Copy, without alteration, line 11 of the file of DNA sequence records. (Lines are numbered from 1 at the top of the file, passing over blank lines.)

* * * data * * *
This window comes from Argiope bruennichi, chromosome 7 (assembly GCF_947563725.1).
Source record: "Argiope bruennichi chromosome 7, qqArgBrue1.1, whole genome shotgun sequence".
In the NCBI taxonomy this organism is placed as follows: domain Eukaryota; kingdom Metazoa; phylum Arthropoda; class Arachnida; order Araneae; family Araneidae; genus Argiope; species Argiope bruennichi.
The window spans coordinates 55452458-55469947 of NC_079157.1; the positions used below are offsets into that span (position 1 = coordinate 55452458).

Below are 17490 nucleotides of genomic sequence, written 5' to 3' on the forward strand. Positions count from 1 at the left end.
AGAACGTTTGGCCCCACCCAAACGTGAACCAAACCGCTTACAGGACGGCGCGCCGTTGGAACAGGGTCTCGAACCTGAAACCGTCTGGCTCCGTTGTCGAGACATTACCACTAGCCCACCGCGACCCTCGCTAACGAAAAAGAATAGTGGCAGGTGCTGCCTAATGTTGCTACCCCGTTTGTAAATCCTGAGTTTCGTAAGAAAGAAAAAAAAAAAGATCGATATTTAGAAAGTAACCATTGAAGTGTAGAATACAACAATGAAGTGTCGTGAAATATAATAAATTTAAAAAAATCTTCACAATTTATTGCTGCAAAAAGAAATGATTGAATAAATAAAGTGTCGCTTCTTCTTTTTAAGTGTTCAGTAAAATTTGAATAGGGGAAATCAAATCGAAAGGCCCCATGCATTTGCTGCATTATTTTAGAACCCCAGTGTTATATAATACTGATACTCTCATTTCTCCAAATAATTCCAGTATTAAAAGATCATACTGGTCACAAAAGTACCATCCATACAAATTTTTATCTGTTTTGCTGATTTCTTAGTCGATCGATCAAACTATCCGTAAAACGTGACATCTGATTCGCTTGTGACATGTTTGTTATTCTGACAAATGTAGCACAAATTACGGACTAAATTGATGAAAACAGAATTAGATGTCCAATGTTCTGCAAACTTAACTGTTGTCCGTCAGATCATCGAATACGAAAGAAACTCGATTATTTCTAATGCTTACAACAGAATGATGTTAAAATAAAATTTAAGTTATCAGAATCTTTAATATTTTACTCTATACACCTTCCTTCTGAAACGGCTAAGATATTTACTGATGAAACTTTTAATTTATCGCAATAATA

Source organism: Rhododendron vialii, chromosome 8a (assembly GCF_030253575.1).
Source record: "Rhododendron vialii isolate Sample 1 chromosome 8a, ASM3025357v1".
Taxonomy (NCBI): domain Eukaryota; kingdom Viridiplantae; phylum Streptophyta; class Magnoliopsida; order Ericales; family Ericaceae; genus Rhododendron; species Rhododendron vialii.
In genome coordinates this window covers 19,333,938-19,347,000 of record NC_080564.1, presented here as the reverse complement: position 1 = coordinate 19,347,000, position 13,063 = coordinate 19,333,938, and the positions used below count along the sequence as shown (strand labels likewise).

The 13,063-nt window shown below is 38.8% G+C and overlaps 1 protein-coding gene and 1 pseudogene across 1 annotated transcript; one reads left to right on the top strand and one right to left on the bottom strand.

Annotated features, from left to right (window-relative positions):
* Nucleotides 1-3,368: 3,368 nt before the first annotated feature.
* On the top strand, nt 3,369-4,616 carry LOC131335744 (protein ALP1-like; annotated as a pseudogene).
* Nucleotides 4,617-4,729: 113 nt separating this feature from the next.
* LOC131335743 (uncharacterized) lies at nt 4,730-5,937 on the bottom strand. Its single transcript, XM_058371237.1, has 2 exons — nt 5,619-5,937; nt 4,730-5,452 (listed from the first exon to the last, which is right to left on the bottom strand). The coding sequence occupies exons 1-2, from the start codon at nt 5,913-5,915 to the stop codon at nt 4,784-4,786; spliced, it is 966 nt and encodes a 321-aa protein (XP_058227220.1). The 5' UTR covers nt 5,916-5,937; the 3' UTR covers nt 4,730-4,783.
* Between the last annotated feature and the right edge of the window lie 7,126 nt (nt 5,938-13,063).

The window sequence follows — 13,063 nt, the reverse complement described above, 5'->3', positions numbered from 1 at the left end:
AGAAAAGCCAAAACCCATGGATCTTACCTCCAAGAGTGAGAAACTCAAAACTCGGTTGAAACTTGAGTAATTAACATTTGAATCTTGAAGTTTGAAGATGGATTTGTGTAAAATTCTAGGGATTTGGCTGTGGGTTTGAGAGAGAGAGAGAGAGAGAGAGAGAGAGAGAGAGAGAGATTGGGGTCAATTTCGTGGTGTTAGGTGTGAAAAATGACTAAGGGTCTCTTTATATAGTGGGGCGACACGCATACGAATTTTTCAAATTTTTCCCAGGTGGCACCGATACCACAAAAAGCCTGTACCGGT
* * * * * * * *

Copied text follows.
The 13,063-nt window shown below is 38.8% G+C and overlaps 1 protein-coding gene and 1 pseudogene across 1 annotated transcript; one reads left to right on the top strand and one right to left on the bottom strand.